Barry Cassidy has assured us that Gillard will not lead Labor to the next election, so how could we imagine that happening? Gillard gets a tap on the shoulder in much the same way that Rudd did, and stands down. This, of course, would have the Liberals jumping up and down about Labor’s “faceless men”. (The history of the term “faceless men” refers to a time when the trade unions set the policy behind closed doors then gave it to the politicians to implement. Faceless men How members of Parliament can be considered “faceless” is anybody’s guess.) Much of Labor’s rhetoric on giving women fair treatment would be turned back on them by the Opposition. Hypocracy and politics have never been far apart.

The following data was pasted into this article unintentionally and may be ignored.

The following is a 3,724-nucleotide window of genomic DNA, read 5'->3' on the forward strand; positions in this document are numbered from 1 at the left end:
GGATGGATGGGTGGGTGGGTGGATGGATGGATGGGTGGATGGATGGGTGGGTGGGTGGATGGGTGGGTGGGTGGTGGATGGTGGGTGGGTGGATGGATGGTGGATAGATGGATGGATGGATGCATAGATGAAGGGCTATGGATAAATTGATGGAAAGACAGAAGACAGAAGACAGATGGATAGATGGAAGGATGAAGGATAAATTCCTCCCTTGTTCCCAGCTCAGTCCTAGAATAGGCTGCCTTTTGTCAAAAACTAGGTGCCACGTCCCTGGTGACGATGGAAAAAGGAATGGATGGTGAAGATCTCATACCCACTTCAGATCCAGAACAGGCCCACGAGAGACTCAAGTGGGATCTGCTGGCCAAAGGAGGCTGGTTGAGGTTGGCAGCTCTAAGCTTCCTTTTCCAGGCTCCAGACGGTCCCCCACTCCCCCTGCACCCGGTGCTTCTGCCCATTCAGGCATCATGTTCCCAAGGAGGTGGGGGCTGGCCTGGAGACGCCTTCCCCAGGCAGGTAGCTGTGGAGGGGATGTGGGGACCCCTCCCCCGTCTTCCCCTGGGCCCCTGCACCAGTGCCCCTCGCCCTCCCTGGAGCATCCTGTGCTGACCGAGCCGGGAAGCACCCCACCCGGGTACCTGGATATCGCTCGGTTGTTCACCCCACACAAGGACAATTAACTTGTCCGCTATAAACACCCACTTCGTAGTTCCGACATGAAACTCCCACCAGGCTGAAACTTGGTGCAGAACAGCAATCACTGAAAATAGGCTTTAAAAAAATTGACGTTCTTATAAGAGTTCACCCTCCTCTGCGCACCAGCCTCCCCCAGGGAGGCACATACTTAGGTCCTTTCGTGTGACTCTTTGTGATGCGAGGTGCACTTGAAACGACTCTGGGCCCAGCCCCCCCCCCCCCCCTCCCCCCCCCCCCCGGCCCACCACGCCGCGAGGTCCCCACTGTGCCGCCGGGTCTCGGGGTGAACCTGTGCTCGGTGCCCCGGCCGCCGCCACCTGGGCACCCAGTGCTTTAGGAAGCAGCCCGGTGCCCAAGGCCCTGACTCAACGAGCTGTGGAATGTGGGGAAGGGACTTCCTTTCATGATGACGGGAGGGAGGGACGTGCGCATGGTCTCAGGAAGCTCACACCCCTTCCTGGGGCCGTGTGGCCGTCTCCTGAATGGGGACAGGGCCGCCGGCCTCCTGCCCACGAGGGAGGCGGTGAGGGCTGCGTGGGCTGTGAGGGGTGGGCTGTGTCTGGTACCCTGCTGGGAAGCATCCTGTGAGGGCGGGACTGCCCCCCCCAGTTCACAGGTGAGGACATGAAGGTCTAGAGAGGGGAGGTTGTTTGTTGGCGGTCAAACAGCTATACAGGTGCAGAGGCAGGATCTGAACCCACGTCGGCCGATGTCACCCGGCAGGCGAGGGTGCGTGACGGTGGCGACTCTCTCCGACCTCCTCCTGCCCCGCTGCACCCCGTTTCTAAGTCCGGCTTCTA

So presuming we have a return to Rudd, what then? Well, the general consensus is that Labor would receive an immediate boost in the polls. The Liberals may still be able to make leadership changes an issue, but the initial response would be positive. Gillard supporters may be frustrated and turn off, but I doubt that many would actually vote for Abbott. Would Rudd feel bound by Gillard’s September election date? Probably not, but there’d be no compelling reason for him to rush to the polls. It could even play against him making Labor look like they’re afraid they can’t put together a functioning team under Rudd. On the other hand, the Liberals could be wrong-footed; after calling for an immediate election for three years, how can they start complaining that Rudd has called one early.